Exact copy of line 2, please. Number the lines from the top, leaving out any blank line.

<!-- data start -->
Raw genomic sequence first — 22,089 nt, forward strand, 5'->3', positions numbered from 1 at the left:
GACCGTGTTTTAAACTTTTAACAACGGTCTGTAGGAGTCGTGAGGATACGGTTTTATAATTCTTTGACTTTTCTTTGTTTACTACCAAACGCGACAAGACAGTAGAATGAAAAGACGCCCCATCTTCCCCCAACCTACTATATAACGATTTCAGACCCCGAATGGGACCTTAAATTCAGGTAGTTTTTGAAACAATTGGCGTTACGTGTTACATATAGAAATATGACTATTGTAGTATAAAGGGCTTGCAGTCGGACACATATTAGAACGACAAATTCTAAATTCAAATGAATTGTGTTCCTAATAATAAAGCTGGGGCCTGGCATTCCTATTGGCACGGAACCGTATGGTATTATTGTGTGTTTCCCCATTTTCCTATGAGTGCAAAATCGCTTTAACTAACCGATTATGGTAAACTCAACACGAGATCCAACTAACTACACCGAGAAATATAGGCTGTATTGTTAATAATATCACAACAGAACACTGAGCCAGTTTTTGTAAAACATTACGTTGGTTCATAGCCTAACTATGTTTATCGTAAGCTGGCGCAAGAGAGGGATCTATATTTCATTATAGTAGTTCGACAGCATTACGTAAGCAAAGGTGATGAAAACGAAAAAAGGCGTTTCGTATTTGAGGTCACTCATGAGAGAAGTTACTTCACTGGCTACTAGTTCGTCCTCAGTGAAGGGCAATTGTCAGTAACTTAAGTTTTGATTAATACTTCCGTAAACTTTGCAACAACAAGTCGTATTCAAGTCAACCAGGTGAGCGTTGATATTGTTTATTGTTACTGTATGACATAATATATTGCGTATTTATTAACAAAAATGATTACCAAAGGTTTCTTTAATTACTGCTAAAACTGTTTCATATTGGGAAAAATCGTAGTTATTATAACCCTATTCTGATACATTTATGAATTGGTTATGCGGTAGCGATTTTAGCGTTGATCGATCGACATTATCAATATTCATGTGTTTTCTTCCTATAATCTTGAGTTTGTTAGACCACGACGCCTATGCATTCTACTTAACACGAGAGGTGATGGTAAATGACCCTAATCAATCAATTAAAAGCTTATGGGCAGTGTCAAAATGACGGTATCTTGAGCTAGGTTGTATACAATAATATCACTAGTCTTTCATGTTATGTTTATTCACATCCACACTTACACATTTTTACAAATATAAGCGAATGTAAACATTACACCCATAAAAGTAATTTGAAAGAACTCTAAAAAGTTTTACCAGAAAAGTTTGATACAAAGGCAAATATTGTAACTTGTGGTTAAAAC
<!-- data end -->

GACCGTGTTTTAAACTTTTAACAACGGTCTGTAGGAGTCGTGAGGATACGGTTTTATAATTCTTTGACTTTTCTTTGTTTACTACCAAACGCGACAAGACAGTAGAATGAAAAGACGCCCCATCTTCCCCCAACCTACTATATAACGATTTCAGACCCCGAATGGGACCTTAAATTCAGGTAGTTTTTGAAACAATTGGCGTTACGTGTTACATATAGAAATATGACTATTGTAGTATAAAGGGCTTGCAGTCGGACACATATTAGAACGACAAATTCTAAATTCAAATGAATTGTGTTCCTAATAATAAAGCTGGGGCCTGGCATTCCTATTGGCACGGAACCGTATGGTATTATTGTGTGTTTCCCCATTTTCCTATGAGTGCAAAATCGCTTTAACTAACCGATTATGGTAAACTCAACACGAGATCCAACTAACTACACCGAGAAATATAGGCTGTATTGTTAATAATATCACAACAGAACACTGAGCCAGTTTTTGTAAAACATTACGTTGGTTCATAGCCTAACTATGTTTATCGTAAGCTGGCGCAAGAGAGGGATCTATATTTCATTATAGTAGTTCGACAGCATTACGTAAGCAAAGGTGATGAAAACGAAAAAAGGCGTTTCGTATTTGAGGTCACTCATGAGAGAAGTTACTTCACTGGCTACTAGTTCGTCCTCAGTGAAGGGCAATTGTCAGTAACTTAAGTTTTGATTAATACTTCCGTAAACTTTGCAACAACAAGTCGTATTCAAGTCAACCAGGTGAGCGTTGATATTGTTTATTGTTACTGTATGACATAATATATTGCGTATTTATTAACAAAAATGATTACCAAAGGTTTCTTTAATTACTGCTAAAACTGTTTCATATTGGGAAAAATCGTAGTTATTATAACCCTATTCTGATACATTTATGAATTGGTTATGCGGTAGCGATTTTAGCGTTGATCGATCGACATTATCAATATTCATGTGTTTTCTTCCTATAATCTTGAGTTTGTTAGACCACGACGCCTATGCATTCTACTTAACACGAGAGGTGATGGTAAATGACCCTAATCAATCAATTAAAAGCTTATGGGCAGTGTCAAAATGACGGTATCTTGAGCTAGGTTGTATACAATAATATCACTAGTCTTTCATGTTATGTTTATTCACATCCACACTTACACATTTTTACAAATATAAGCGAATGTAAACATTACACCCATAAAAGTAATTTGAAAGAACTCTAAAAAGTTTTACCAGAAAAGTTTGATACAAAGGCAAATATTGTAACTTGTGGTTAAAAC